The ability to spare nerves during surgical procedures has remained a vexing problem because surrounding tissue often obscures them. Indeed, for a majority of surgical procedures, nerve damage is the major morbidity. For example, sparing of the inferior hypogastric plexus and cavernous nerve is of paramount importance during radical prostatectomy. Male potency and urinary continence is dependent on proper functioning of these nerves. At the present time, nerve-sparing radical prostatectomies are based on the surgeon's knowledge of general prostate nerve anatomy, rather than nerve visualization in individual men. The ideal nerve-specific contrast agent should fulfill the following criteria: 1) have a LogD at pH 7.4 between 0.5 to 3 to maximize blood-nerve-barrier (BNB) penetration, 2) have a MW d 500 Da to maximize BNB penetration, 3) bind to a nerve-specific target and be retained in nerve for several hours, and 4) be a near-infrared (NIR) fluorophore having excitation and emission wavelengths in the NIR "window" between 700 nm and 900 nm. NIR fluorophores are particularly exciting agents for image-guided surgery since photon penetration is maximal, tissue autofluorescence is minimal, and the FLARE (Fluorescence-Assisted Resection and Exploration) imaging system, developed by the mentor's laboratory, is already available and is being used in three separate clinical trials. Although the FLARE system has a wavelength channel reserved for nerve visualization, no nerve-specific NIR fluorophore presently exists. In preliminary studies conducted by the applicant, two nerve-specific agents have been synthesized and found to highlight a multitude of nervous structures in mice, rats and pigs. Although a positive start, these agents are far from ideal in absorption wavelength, emission wavelength, quantum yield, and solubility properties for image-guided surgery. The goals of this K01 award will be 1) to systematically modify the existing agents to achieve NIR excitation and emission, 2) to develop a viable in vivo formulation to quantify the agent's biodistribution and clearance and 3) to perform animal validation studies in image-guided surgery. This K01 application is designed as a training vehicle for a candidate with a strong background in optical imaging technology from her Ph.D. work with Dr. Brian Pogue at Dartmouth, but limited experience in the development of optical contrast agents or clinical translation of optical technology. Through the K01 award application, the candidate requests intensive training in contrast agent chemistry and in vivo optical imaging. The Mentor's laboratory has expertise in the development of NIR fluorescent contrast agents and the clinical translation of optical technology. The Co-Mentor's laboratory has over 20 years of experience in fluorophore chemistry. Within this academic environment, the K01 application describes a career development plan and institutional commitment that will permit the transition of the candidate to independence over a period of five years, while she simultaneously contributes to an area of investigation with profound clinical significance.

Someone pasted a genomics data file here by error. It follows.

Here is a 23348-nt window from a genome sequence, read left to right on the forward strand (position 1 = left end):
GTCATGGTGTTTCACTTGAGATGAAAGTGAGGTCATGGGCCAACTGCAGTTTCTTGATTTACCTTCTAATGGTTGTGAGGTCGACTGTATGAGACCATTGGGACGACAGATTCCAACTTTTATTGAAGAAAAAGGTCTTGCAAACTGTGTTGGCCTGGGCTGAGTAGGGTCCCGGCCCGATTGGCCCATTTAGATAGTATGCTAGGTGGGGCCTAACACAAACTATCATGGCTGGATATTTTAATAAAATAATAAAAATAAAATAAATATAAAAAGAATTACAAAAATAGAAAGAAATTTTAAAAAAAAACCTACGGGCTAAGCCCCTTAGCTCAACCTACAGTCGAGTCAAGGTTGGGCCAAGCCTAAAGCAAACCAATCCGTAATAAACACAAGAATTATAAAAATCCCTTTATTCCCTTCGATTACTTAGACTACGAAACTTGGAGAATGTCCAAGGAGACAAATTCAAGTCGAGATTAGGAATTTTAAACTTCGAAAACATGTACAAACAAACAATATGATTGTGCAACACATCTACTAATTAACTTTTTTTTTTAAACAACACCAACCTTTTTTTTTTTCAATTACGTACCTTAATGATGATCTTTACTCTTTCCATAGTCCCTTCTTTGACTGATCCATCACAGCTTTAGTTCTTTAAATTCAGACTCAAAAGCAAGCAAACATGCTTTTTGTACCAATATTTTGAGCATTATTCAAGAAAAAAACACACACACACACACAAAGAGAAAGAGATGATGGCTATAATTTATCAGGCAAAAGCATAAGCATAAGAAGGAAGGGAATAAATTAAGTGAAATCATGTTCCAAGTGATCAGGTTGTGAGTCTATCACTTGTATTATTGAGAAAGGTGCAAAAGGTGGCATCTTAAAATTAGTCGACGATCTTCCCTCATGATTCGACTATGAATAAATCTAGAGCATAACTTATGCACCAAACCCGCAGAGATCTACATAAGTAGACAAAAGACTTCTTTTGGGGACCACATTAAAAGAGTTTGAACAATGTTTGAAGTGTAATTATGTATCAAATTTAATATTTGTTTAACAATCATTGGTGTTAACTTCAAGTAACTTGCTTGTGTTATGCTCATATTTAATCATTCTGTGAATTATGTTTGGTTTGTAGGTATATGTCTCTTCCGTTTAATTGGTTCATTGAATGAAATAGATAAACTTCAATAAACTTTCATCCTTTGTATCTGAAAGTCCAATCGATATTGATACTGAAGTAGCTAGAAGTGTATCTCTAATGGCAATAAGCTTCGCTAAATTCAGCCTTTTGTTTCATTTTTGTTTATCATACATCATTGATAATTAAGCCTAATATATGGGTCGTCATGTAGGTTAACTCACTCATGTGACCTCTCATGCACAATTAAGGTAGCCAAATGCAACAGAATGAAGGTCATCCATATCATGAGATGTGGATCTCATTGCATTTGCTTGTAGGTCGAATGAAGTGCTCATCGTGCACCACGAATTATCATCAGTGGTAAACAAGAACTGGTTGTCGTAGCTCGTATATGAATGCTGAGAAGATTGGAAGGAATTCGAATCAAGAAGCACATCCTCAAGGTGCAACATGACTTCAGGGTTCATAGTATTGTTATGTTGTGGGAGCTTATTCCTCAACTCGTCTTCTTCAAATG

Nerve damage is a serious complication of surgery. Presently, finding nerves during surgery is extremely difficult since they are embedded within normal tissue. This study is focused on developing new "contrast agents" that "light up" nerves using invisible near-infrared fluorescent light. When these contrast agents are used with a newly available camera that detects this special type of invisible light, the surgeon is able to see nerves before they are accidentally cut, and thus spare them from damage.
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